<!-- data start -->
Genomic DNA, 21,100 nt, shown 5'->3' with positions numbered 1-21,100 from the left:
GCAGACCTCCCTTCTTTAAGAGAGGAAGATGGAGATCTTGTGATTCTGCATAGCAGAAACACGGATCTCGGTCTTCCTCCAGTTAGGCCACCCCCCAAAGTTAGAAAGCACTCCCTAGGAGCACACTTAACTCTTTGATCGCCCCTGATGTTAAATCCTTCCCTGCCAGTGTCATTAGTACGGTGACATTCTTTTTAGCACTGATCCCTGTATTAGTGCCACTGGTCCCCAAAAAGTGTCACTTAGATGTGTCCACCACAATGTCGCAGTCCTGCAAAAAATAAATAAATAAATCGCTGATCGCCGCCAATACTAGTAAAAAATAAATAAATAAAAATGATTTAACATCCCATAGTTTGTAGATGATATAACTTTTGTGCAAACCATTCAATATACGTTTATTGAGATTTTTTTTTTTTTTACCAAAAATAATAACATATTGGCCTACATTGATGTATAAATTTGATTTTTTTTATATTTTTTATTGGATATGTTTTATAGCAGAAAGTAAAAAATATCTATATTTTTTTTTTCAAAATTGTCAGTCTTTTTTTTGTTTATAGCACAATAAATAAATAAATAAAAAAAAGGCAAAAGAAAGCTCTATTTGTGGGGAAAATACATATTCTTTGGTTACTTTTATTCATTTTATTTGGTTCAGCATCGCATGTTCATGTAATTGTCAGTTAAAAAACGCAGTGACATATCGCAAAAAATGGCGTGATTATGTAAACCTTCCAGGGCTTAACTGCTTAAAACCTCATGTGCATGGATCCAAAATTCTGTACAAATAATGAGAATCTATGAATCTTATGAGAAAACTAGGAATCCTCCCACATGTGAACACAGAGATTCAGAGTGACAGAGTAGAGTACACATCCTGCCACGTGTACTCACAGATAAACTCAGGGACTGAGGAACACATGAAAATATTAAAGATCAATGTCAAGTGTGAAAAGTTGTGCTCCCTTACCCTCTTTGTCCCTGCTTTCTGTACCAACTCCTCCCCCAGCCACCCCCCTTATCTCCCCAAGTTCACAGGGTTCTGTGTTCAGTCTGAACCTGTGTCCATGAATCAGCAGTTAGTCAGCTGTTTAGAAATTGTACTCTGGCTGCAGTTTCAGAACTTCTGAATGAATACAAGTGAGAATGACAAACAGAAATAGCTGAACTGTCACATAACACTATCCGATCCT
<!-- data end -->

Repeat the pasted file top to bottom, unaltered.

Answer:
Genomic DNA, 21,100 nt, shown 5'->3' with positions numbered 1-21,100 from the left:
GCAGACCTCCCTTCTTTAAGAGAGGAAGATGGAGATCTTGTGATTCTGCATAGCAGAAACACGGATCTCGGTCTTCCTCCAGTTAGGCCACCCCCCAAAGTTAGAAAGCACTCCCTAGGAGCACACTTAACTCTTTGATCGCCCCTGATGTTAAATCCTTCCCTGCCAGTGTCATTAGTACGGTGACATTCTTTTTAGCACTGATCCCTGTATTAGTGCCACTGGTCCCCAAAAAGTGTCACTTAGATGTGTCCACCACAATGTCGCAGTCCTGCAAAAAATAAATAAATAAATCGCTGATCGCCGCCAATACTAGTAAAAAATAAATAAATAAAAATGATTTAACATCCCATAGTTTGTAGATGATATAACTTTTGTGCAAACCATTCAATATACGTTTATTGAGATTTTTTTTTTTTTTACCAAAAATAATAACATATTGGCCTACATTGATGTATAAATTTGATTTTTTTTATATTTTTTATTGGATATGTTTTATAGCAGAAAGTAAAAAATATCTATATTTTTTTTTTCAAAATTGTCAGTCTTTTTTTTGTTTATAGCACAATAAATAAATAAATAAAAAAAAGGCAAAAGAAAGCTCTATTTGTGGGGAAAATACATATTCTTTGGTTACTTTTATTCATTTTATTTGGTTCAGCATCGCATGTTCATGTAATTGTCAGTTAAAAAACGCAGTGACATATCGCAAAAAATGGCGTGATTATGTAAACCTTCCAGGGCTTAACTGCTTAAAACCTCATGTGCATGGATCCAAAATTCTGTACAAATAATGAGAATCTATGAATCTTATGAGAAAACTAGGAATCCTCCCACATGTGAACACAGAGATTCAGAGTGACAGAGTAGAGTACACATCCTGCCACGTGTACTCACAGATAAACTCAGGGACTGAGGAACACATGAAAATATTAAAGATCAATGTCAAGTGTGAAAAGTTGTGCTCCCTTACCCTCTTTGTCCCTGCTTTCTGTACCAACTCCTCCCCCAGCCACCCCCCTTATCTCCCCAAGTTCACAGGGTTCTGTGTTCAGTCTGAACCTGTGTCCATGAATCAGCAGTTAGTCAGCTGTTTAGAAATTGTACTCTGGCTGCAGTTTCAGAACTTCTGAATGAATACAAGTGAGAATGACAAACAGAAATAGCTGAACTGTCACATAACACTATCCGATCCT